Habits that you did not indeed to acquire are the opposite of free choice and free will. They are the results of circumstances shaping you. They could be the results of the shaping forces of nature, nurture, or culture. These kinds of habits are taken on unconsciously. They are maintained by the habitual decision processes of the unconscious mind. Getting out of bed, be it as a result of an alarm clock or just waking up seemingly without conscious choice, is an example of unconscious habit. Circumstances of your life got you trained to wake up as a way of responding to the alarm or to the rising ambient amount of light in the room or even your internal sense of time. William James wrote:
But the fact is that our virtues are habits as our vices. All our life, so far as it has definite form, is but a mass of habits,--practical, emotional, and intellectual,--systematically organized for our weal or woe, and bearing us irresistibly toward our destiny, whatever the latter may be. …
I believe that we are subject to the law of habit in consequence of the fact that we have bodies. The plasticity of the living matter of our nervous system, in short, is the reason why we do a thing with difficulty the first time, but soon do it more and more easily, and finally, with sufficient practice, do it semi-mechanically, or with hardly any consciousness at all.
James was right when he said, “So far as we are thus mere bundles of habit, we are stereotyped creatures, imitators and copiers of our past selves.” That getting out of bed can be just the philosophic habit to unconsciously think that your life is worth living by the mere fact that you unconsciously choose not to think about your life and its circumstances and its meaning at all. Not in the way that either William James meant thinking or Albert Camus either. Living unconsciously by habit may be enough if you are lucky. Life will just enable you to avoid any crisis or challenge or change in circumstances and thus prevent your derailment from the habits of your life.
But radical change, death of a friend or family member, pending divorce or separation or radical change in a relationship, serious accident, losing one’s job, etc., could bring about the questioning of your life situation and habits. These could cause an existential crisis—i.e. a philosophic crisis that makes you question how you have been living your life, which would require a philosophic response. You must answer the challenge and the question, is life, your current living situation, worth it. How you respond will either be an act of free will or not. You can either choose to do something consciously or not. If you consciously recognize the question and challenge and consciously choose a response, even if it is simply to say, ‘Well life must go on’, then you have demonstrated your capacity for free will.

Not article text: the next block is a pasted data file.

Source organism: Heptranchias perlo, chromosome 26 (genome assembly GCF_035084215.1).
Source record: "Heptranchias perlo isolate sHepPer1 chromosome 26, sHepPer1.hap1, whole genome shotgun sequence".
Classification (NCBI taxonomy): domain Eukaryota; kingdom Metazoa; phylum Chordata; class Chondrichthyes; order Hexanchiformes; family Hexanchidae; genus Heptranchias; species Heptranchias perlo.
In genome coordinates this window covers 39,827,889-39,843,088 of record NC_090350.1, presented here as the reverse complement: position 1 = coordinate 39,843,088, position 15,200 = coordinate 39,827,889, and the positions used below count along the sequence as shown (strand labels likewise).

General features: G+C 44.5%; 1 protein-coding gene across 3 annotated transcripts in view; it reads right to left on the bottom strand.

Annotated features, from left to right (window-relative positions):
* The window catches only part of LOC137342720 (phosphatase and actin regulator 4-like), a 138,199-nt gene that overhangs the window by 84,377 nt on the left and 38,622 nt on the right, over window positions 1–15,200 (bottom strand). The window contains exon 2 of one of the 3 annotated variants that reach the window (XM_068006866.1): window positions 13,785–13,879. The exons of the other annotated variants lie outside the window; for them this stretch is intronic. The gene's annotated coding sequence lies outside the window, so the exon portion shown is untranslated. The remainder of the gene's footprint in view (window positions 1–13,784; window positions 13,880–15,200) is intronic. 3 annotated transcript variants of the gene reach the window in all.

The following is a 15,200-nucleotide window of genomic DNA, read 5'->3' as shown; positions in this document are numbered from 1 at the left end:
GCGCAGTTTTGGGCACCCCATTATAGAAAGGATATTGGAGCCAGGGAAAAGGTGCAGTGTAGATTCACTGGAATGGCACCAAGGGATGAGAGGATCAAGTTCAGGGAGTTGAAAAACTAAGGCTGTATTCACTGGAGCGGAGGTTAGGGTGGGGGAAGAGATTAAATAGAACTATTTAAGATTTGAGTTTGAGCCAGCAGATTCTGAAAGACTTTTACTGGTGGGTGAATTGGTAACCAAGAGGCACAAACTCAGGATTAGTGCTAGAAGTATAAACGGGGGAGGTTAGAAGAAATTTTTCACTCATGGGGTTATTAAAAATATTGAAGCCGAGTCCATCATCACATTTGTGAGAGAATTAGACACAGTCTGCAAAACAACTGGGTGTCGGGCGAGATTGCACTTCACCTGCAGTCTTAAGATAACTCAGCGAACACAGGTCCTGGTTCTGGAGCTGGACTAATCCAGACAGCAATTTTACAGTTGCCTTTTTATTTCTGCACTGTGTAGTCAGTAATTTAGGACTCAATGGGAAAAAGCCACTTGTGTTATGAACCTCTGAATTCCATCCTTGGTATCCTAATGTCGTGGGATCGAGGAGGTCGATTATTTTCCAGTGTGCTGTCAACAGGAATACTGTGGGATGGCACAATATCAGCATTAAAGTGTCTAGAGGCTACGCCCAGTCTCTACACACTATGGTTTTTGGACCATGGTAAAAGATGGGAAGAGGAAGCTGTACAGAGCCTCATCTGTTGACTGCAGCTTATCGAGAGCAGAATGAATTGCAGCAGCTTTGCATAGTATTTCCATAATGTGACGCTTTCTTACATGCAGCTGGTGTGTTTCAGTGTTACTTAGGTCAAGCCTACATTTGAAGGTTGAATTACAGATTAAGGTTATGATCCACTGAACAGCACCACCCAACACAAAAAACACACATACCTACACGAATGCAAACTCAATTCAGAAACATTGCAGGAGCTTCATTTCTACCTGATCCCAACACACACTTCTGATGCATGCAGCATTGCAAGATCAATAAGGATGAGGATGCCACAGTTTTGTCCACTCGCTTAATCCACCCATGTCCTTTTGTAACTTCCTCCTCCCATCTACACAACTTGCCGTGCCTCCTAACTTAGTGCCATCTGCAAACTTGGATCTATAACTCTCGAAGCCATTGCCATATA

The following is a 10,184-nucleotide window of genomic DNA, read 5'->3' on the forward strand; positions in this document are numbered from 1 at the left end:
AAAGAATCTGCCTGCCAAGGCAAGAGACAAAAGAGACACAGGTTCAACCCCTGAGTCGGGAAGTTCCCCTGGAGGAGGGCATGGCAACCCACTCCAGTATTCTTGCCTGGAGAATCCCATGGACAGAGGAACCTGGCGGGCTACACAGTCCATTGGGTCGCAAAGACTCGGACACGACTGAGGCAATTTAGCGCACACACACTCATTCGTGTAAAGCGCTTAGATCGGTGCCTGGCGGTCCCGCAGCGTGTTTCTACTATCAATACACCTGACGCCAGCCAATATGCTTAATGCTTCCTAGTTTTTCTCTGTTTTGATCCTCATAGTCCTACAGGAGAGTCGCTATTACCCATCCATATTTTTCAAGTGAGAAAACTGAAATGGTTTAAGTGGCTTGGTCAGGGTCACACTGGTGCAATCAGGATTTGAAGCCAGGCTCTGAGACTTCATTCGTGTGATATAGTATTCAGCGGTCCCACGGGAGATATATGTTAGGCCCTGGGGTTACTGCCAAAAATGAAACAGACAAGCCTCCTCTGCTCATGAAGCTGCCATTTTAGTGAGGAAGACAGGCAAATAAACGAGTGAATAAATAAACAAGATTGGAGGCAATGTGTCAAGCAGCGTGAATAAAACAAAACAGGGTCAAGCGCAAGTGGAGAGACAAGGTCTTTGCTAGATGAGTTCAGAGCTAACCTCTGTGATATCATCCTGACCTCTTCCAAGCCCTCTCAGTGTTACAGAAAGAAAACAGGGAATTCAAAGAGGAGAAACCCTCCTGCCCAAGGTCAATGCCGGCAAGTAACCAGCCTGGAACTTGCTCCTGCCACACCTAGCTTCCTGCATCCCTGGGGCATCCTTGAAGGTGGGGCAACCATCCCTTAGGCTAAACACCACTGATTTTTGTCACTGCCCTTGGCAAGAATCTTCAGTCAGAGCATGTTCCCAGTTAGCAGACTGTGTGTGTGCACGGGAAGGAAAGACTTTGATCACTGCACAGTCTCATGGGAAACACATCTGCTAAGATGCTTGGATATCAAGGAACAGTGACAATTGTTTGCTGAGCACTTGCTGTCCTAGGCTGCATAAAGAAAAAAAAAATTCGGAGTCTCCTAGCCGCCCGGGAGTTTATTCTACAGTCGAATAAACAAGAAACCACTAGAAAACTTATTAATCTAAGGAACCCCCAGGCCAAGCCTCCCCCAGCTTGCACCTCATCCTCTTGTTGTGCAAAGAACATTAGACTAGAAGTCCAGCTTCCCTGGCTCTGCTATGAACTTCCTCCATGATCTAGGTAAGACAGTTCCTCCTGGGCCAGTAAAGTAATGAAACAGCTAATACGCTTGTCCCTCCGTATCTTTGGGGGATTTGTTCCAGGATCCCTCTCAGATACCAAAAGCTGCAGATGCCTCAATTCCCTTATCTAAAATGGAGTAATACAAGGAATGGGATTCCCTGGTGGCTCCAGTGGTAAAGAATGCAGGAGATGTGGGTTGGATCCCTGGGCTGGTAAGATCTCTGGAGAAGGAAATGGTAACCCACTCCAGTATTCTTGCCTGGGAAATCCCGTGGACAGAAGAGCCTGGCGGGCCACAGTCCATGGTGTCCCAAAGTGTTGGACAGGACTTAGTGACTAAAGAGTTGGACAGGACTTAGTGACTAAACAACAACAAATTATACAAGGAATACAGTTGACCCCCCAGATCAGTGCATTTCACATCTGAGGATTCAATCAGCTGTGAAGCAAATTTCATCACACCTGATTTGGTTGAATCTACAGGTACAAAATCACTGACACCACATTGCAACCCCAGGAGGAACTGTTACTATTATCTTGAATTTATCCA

As you can see, free will is wrapped up with an act of conscious choice. It is the potential gift that we have if we avail ourselves of it. Those who deny we have such a capacity fail to understand themselves and others and prefer, unconsciously, to remain in a state of delusional determinism. Which is their unconscious choice and in general for such a person, they will refuse with all their might to consciously veer off from that belief. They will argue with vigor and intensity their denial of free will. That intensity and insistence by someone that we do not have free will seems to me to be a sign of their own belief which somehow, and for some reason, became wrapped up in their definition of life and self. It seems like they fear the responsibility of choice and thus they deny it. That denial will be disguised with such terms as ‘common sense’, ‘clear thinking’, and ‘realism’. But it is a denial of the reality that we potentially all have free will, we only need to choose to acknowledge it and use it.
Works CitedCamus, Albert. The Myth of Sisyphus and Other Essays (translated from the French). Translated by Justin O'Brien. Vintage Books, a Division of Random House, 1955.
James, [son of William James], Henry, ed. Letters of William James. Boston, 1920.
James, William. Talks to Teachers On Psychology; and To Students On Some Of Life's Ideals. Henry Holt and Company, 1899.
Perry, Ralph Barton. The Thought and Character of William James: As Revealed in Unpublished Correspondences and Notes, Together with his Published Writings. Vol. I. II vols. Little Brown, and Compnay, 1935.
 (Perry 1935, 323)
 (Perry 1935, 323)
 (Camus 1955, 3)
 (James 1899, 49)
 (James 1899, 50)